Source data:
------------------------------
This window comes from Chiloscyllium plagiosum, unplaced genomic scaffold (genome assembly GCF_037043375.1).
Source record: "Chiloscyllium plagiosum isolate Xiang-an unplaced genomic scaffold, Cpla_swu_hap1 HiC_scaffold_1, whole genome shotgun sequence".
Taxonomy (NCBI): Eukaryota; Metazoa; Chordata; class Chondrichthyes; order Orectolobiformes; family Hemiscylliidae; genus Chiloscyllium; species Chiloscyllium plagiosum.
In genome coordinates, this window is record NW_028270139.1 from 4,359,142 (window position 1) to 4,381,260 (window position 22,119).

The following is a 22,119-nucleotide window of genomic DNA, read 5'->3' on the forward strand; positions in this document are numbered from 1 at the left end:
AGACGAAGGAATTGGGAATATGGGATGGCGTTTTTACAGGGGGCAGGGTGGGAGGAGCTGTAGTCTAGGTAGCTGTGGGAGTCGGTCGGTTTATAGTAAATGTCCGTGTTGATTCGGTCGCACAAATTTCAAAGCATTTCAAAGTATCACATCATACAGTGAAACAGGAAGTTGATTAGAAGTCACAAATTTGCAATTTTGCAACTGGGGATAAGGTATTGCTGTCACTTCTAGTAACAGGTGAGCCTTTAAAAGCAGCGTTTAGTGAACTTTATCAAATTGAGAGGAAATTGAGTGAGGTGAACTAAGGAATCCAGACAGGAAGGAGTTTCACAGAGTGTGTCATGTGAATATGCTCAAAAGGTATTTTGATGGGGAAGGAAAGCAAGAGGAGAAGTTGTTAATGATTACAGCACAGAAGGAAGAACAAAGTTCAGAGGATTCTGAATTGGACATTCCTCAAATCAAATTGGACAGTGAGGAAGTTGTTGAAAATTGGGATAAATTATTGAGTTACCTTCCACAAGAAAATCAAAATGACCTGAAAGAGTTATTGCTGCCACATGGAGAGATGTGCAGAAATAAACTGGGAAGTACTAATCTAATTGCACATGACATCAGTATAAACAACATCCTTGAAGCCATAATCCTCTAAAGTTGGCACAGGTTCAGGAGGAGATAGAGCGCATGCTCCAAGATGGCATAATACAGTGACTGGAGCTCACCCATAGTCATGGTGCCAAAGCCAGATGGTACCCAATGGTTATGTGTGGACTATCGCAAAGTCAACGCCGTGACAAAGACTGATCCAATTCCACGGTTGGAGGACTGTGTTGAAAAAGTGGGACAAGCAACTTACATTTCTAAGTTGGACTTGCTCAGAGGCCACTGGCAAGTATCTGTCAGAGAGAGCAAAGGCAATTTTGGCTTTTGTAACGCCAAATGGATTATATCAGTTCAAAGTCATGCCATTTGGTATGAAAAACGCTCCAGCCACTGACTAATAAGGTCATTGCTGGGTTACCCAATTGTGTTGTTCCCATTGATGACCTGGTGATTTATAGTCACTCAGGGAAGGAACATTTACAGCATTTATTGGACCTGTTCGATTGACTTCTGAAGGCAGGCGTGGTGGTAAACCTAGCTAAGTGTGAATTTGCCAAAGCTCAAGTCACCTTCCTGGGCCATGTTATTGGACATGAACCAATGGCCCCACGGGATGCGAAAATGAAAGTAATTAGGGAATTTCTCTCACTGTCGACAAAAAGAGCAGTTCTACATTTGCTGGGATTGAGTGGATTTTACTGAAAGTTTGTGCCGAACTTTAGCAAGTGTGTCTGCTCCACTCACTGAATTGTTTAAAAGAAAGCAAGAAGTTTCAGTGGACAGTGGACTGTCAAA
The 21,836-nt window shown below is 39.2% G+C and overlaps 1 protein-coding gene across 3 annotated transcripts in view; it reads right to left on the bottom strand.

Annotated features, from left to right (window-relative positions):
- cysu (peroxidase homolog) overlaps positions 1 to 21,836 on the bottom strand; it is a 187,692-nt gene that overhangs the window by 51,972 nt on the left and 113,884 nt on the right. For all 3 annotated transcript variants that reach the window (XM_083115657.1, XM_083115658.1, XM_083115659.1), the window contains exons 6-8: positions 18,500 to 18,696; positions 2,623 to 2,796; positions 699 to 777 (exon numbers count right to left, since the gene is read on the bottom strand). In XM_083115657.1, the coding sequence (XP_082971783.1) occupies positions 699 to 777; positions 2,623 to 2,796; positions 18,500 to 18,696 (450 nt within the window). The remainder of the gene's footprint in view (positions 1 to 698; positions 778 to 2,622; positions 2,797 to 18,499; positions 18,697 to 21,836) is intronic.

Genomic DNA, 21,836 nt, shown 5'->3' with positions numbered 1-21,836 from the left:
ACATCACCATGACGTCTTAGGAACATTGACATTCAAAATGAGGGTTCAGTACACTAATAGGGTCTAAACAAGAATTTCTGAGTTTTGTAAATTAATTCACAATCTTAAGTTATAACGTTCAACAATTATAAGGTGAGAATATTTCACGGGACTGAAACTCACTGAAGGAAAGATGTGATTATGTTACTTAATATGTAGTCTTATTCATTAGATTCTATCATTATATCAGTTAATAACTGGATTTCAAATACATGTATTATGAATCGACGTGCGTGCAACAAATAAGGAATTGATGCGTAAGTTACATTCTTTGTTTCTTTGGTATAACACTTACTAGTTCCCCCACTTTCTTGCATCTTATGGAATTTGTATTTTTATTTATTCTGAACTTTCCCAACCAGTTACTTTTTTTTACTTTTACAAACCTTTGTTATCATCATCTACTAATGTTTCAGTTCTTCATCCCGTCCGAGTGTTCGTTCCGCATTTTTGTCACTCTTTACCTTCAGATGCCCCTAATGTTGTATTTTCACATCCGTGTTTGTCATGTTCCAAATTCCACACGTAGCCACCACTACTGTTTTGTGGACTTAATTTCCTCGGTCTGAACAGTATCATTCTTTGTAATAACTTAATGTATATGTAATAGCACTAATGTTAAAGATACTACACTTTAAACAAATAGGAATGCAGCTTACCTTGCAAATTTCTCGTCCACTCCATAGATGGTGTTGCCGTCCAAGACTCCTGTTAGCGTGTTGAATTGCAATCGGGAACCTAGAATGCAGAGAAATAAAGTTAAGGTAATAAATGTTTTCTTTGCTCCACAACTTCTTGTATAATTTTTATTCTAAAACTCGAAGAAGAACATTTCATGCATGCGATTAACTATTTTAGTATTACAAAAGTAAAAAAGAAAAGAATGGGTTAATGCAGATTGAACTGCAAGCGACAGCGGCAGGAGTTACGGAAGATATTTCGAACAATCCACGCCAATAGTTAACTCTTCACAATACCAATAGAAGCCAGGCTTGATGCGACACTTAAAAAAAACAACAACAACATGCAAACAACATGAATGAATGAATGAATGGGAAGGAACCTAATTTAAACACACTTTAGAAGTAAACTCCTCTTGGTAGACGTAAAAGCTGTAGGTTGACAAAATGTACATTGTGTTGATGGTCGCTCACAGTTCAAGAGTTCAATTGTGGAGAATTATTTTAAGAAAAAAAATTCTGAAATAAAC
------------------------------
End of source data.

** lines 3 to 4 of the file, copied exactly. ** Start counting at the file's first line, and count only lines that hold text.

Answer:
Taxonomy (NCBI): Eukaryota; Metazoa; Chordata; class Chondrichthyes; order Orectolobiformes; family Hemiscylliidae; genus Chiloscyllium; species Chiloscyllium plagiosum.
In genome coordinates, this window is record NW_028270139.1 from 4,359,142 (window position 1) to 4,381,260 (window position 22,119).